- Format: Kindle Edition
- File Size: 242 KB
- Print Length: 64 pages
- Simultaneous Device Usage: Unlimited
- Sold by: Amazon Media EU S.à r.l.
- Language: English
- ASIN: B007V3FLTE
- Text-to-Speech: Enabled
- Word Wise: Enabled
- Average Customer Review: 119 customer reviews
- Amazon Bestsellers Rank: #13,650 Paid in Kindle Store (See Top 100 Paid in Kindle Store)
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The Memory Palace - Learn Anything and Everything (Starting With Shakespeare and Dickens) (Faking Smart Book 1) Kindle Edition
|Length: 64 pages||Word Wise: Enabled|
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- Book 1 of 2 in Faking Smart (2 Book Series)
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Top Customer Reviews
I found this book by checking out the related section of the Kindle app, it suggested this, so I downloaded a sample.
After reading all that I could, I immediately purchased it.
The book teaches you simply how to remember the works of Shakespeare and Charles Dickens' book names. In order, forwards and backwards. It does this step by step, and is very easy to understand.
If you are interested in the workings of memory palaces, or just how to generally improve your memory - this book is for you.
Memory palaces are an amazing method of remembering almost anything. It works extremely well with lists especially as they can be memorised in order. I myself have used this and other books in order to memorise the digits of pi (to about 40 digits), and the periodic table by atomic number up to around 70. It is truly magnificent.
Moonwalking with Einstein can be found here: Moonwalking with Einstein: The Art and Science of Remembering Everything
The Method of Loci (plural of Latin locus for location), also called the memory palace or journey technique, is a mnemonic device referred to in ancient Roman and Greek rhetorical treatises. Used and described by great orators such as Cicero two-thousand years ago to give hours long speeches without notes. The title ‘The Memory Palace’ is to my mind a bit of a misnomer and not original (The Memory Palace of Matteo Ricci), I tend to think of memory palaces as something far more elaborate such as those described in Thomas Harris’ novel Hannibal. But then again how many copies would this book sell if it was prosaically titled ‘The Journey Method’?Read more ›
Taking other Reviewer's comments into consideration, I compiled my own list of 41 (pinched from Wikipedia) of Shakespeare's plays and memorised that. (bear in mind that some, like Love's Labours Won, don't actually exist other than in some obscure list somewhere and there is no 'right' list at all). I did as was suggested, learned the entire list, and guess what? IT WORKS. I carry a photocopied list in my pocket so I can pull my little party trick - ALL Shakespeare's plays - in the right order!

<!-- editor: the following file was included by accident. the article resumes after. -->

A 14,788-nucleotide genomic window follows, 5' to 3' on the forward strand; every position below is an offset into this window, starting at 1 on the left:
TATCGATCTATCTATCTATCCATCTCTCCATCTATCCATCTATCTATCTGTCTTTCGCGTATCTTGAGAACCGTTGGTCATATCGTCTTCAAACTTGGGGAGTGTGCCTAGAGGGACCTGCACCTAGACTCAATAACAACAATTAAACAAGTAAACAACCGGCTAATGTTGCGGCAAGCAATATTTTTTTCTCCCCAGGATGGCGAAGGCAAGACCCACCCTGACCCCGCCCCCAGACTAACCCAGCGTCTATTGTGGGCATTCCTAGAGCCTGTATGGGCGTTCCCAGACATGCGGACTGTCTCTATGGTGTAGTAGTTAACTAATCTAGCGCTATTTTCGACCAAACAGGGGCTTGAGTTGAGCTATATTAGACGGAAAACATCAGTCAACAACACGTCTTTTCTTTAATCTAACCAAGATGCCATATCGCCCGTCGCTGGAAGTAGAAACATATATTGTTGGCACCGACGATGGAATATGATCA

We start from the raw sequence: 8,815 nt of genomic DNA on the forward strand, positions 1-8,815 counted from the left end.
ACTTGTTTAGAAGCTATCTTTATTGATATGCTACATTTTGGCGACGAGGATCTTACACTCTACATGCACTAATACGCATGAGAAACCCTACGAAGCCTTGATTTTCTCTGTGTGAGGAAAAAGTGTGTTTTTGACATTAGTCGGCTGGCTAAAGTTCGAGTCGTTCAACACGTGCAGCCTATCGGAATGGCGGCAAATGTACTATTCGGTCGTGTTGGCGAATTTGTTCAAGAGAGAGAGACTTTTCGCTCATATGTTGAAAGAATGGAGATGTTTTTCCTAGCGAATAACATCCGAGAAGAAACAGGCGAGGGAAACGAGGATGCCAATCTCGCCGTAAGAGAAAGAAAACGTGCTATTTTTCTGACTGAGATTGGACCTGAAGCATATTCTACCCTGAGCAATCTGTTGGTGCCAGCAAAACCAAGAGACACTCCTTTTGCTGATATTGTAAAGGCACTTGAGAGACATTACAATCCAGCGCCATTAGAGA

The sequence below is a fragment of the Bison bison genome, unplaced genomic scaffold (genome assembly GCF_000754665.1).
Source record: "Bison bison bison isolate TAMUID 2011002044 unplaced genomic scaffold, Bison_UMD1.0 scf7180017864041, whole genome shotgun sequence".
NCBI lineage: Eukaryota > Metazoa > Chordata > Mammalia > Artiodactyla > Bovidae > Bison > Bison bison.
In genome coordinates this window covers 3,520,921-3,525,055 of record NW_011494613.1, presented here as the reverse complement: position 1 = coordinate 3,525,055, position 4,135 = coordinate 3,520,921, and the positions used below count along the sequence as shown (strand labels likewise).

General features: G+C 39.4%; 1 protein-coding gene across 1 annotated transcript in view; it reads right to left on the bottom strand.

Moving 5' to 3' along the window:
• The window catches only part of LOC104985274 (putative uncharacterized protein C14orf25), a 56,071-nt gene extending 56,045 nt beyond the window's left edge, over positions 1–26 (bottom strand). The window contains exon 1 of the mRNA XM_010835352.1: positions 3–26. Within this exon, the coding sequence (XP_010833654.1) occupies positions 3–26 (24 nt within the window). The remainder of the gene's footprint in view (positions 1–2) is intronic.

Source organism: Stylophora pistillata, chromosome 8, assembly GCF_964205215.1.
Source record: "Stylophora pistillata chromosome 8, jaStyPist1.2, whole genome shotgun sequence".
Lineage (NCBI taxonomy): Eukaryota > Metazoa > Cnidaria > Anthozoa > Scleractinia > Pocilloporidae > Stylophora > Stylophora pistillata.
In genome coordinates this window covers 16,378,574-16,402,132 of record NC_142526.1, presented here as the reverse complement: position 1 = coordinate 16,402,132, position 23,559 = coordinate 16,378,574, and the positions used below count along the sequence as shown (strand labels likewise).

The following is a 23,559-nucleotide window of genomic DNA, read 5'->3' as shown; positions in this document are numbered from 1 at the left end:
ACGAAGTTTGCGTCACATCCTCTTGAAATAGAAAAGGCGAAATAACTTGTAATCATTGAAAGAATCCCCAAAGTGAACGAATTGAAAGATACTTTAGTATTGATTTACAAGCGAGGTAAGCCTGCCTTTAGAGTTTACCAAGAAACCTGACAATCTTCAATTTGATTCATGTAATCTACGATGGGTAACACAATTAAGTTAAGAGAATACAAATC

Then there's a list of the 20 Dickens novels. And a few other lists to do on your own. And then you're at the end of the book. Yup, that was it.
I really liked it - I got a HECK of a lot out of this book. But I could really have done with more. One guided tour (which you get with the Shakespeare thing) isn't really enough to drum the message home. It's a brilliant system but it isn't demonstrated nearly enough.
It's STILL the best book on the subject though! I'm giving it 5 STARS (and I can assure you, I am in no way connected with the Author, Publisher, and I paid the full advertised price for it!)
Most Recent Customer Reviews
There was a terrible misunderstanding and it made it seem like I was saying bad things about this book when I wasn't. Read morePublished 1 month ago by Siwan
Five years ago I was learning quotes for my closed-book English GCSE exam on 'Of Mice And Men'. Nothing stuck in my head until my teacher taught us 'The Cathedral Method', and I... Read morePublished 4 months ago by VronnyP
Found the technique in here, very helpful initially. But it is something you have to practise at - i haven't done so for sometime, and i now have maybe 10% of the shakespeare... Read morePublished 5 months ago by E. Tokens
Really impressed with this book, I have only read the Shakespeare chapter but quite shocked at what I learnt in 30 minutes despite having problems with my memory. Read morePublished 5 months ago by Caitlin anderson
Fascinating and useful exercise with the plays of Shakespeare and novel of Dickens. Great introduction to memory palaces.Published 5 months ago by R. Cuttill
A fantastic introduction to mind/memory palaces. I am dyslexic so remembering singular pieces of information (especially in order) is almost impossible for me as I struggle badly... Read morePublished 7 months ago by Kindle Customer
An excellent introduction to Memory Palaces and well written guide.Published 7 months ago by PARVINDER NIJJAR
Technique is good but the listed facts were not in chronological order as stated and there were also gaps. Read morePublished 8 months ago by Paul Sexton
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